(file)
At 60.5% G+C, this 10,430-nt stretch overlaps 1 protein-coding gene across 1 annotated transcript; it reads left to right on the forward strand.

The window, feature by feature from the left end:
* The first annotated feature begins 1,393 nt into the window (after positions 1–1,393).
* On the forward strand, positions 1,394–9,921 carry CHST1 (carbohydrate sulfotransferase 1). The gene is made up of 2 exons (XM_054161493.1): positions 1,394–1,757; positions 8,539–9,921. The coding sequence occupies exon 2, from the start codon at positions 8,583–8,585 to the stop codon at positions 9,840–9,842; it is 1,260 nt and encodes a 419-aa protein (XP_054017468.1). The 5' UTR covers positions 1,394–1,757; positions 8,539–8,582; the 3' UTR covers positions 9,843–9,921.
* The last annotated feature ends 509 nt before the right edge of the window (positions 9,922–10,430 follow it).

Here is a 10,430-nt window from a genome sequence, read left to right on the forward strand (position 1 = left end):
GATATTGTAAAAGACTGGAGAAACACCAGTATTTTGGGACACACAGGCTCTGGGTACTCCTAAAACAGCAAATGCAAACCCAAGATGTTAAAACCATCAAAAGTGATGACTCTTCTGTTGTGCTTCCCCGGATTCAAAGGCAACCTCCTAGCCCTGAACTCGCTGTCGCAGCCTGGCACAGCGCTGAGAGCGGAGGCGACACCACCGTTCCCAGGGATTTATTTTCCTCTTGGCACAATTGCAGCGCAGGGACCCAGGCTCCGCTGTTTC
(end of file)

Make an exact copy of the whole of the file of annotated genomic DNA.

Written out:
At 60.5% G+C, this 10,430-nt stretch overlaps 1 protein-coding gene across 1 annotated transcript; it reads left to right on the forward strand.

The window, feature by feature from the left end:
* The first annotated feature begins 1,393 nt into the window (after positions 1–1,393).
* On the forward strand, positions 1,394–9,921 carry CHST1 (carbohydrate sulfotransferase 1). The gene is made up of 2 exons (XM_054161493.1): positions 1,394–1,757; positions 8,539–9,921. The coding sequence occupies exon 2, from the start codon at positions 8,583–8,585 to the stop codon at positions 9,840–9,842; it is 1,260 nt and encodes a 419-aa protein (XP_054017468.1). The 5' UTR covers positions 1,394–1,757; positions 8,539–8,582; the 3' UTR covers positions 9,843–9,921.
* The last annotated feature ends 509 nt before the right edge of the window (positions 9,922–10,430 follow it).

Here is a 10,430-nt window from a genome sequence, read left to right on the forward strand (position 1 = left end):
GATATTGTAAAAGACTGGAGAAACACCAGTATTTTGGGACACACAGGCTCTGGGTACTCCTAAAACAGCAAATGCAAACCCAAGATGTTAAAACCATCAAAAGTGATGACTCTTCTGTTGTGCTTCCCCGGATTCAAAGGCAACCTCCTAGCCCTGAACTCGCTGTCGCAGCCTGGCACAGCGCTGAGAGCGGAGGCGACACCACCGTTCCCAGGGATTTATTTTCCTCTTGGCACAATTGCAGCGCAGGGACCCAGGCTCCGCTGTTTC